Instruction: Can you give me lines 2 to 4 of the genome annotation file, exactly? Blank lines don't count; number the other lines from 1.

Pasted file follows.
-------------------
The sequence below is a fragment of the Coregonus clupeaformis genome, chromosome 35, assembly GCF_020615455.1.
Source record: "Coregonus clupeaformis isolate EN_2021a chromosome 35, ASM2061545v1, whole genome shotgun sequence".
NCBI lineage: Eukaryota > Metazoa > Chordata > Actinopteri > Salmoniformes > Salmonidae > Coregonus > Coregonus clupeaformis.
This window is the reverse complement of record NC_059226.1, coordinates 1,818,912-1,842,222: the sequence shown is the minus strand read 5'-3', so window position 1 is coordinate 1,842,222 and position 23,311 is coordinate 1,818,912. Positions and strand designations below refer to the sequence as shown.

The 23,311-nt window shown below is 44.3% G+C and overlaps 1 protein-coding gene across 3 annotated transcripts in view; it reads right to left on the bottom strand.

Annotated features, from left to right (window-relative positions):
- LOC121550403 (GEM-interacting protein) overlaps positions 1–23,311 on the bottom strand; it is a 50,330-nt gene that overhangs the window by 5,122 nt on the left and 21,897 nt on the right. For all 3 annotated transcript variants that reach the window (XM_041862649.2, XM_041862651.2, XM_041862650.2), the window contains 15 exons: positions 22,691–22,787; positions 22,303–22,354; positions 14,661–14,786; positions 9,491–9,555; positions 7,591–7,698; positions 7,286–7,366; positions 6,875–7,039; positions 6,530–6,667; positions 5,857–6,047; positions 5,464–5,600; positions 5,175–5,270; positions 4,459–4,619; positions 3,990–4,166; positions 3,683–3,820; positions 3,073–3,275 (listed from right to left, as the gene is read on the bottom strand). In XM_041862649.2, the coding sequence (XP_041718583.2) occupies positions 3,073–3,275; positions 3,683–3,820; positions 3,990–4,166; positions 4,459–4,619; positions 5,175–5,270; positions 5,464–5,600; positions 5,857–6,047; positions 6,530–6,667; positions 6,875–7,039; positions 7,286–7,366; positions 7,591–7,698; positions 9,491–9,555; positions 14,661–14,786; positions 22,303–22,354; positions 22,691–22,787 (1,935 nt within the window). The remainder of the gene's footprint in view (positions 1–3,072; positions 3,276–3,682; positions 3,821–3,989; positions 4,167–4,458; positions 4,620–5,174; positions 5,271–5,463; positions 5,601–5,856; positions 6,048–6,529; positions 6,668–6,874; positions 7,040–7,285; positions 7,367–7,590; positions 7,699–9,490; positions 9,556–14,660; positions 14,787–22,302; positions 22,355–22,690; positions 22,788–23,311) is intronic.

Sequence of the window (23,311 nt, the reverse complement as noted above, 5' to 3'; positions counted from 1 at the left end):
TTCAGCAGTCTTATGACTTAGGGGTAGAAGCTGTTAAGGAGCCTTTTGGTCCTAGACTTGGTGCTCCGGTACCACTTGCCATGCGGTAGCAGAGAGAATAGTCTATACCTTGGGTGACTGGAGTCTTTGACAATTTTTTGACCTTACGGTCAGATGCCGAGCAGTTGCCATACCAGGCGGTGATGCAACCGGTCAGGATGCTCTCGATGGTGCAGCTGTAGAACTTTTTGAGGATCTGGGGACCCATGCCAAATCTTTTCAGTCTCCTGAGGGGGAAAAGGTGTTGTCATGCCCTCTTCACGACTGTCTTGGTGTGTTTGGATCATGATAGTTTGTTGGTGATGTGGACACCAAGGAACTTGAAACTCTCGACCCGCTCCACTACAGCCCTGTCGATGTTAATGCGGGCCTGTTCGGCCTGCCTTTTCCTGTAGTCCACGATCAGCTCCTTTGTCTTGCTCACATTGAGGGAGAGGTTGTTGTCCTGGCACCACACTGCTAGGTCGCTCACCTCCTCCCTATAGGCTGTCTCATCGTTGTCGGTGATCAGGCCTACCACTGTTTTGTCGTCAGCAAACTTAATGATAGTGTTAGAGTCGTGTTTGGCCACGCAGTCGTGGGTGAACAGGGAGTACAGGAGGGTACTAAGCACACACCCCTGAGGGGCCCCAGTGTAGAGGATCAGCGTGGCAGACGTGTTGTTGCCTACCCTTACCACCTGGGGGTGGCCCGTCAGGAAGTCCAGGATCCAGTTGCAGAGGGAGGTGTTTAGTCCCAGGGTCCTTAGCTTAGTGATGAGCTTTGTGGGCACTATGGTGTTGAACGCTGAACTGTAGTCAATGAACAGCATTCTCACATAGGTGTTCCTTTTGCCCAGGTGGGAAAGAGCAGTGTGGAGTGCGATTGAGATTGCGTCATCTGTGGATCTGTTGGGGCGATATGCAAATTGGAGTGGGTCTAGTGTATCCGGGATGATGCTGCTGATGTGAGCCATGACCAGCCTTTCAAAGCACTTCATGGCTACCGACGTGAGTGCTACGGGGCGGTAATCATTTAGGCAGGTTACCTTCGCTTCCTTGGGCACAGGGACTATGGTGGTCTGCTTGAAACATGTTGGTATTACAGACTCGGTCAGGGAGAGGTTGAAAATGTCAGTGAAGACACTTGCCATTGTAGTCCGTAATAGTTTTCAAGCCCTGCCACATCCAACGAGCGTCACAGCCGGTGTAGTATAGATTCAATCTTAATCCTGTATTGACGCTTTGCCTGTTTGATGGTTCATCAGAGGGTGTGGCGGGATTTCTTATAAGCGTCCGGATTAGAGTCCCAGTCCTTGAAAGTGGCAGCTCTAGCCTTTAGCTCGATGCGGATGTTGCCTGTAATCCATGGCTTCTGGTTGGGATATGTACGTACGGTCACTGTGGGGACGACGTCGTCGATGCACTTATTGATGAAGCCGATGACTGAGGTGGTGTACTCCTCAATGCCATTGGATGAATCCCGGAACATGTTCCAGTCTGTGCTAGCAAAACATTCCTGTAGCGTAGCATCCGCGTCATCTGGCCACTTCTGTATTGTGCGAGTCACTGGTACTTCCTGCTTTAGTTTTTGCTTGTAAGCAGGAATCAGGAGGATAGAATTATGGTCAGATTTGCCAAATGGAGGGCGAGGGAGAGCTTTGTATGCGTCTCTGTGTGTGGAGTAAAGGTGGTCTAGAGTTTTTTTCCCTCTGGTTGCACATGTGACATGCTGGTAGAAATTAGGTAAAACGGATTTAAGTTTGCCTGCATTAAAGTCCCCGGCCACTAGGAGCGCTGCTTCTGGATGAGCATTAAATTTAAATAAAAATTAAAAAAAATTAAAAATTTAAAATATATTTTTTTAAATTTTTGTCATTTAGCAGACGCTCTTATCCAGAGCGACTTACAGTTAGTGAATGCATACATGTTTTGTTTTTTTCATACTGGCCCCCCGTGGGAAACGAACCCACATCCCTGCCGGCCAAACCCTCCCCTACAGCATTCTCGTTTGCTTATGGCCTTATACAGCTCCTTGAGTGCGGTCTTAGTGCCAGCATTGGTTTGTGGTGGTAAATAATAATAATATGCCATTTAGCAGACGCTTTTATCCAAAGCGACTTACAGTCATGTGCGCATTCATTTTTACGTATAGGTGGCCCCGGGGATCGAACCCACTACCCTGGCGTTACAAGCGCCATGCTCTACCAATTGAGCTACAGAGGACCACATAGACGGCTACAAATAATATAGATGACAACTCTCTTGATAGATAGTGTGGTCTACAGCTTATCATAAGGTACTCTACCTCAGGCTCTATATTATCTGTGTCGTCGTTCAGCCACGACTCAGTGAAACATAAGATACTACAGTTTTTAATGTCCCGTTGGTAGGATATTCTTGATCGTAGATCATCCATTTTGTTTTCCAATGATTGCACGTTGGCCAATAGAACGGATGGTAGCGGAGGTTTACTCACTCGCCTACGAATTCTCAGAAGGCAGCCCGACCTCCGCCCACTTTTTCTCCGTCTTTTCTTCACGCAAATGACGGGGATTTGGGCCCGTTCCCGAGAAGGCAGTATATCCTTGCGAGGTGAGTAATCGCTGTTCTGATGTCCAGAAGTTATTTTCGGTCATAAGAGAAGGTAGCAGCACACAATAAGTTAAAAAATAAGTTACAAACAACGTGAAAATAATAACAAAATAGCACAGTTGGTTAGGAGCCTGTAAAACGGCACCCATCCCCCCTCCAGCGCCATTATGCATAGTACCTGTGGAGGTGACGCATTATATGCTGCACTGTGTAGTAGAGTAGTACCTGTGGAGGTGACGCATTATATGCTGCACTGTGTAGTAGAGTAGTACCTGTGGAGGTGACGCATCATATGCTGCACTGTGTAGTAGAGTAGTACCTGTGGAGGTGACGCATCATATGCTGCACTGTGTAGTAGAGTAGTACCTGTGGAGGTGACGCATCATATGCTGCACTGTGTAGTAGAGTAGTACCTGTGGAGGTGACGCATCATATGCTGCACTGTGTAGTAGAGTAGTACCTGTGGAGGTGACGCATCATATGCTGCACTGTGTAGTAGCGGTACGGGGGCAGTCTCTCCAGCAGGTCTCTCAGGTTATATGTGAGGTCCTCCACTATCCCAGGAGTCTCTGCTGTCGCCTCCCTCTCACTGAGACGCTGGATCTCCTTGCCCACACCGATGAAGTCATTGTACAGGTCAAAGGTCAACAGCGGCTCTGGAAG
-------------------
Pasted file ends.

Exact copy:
Source record: "Coregonus clupeaformis isolate EN_2021a chromosome 35, ASM2061545v1, whole genome shotgun sequence".
NCBI lineage: Eukaryota > Metazoa > Chordata > Actinopteri > Salmoniformes > Salmonidae > Coregonus > Coregonus clupeaformis.
This window is the reverse complement of record NC_059226.1, coordinates 1,818,912-1,842,222: the sequence shown is the minus strand read 5'-3', so window position 1 is coordinate 1,842,222 and position 23,311 is coordinate 1,818,912. Positions and strand designations below refer to the sequence as shown.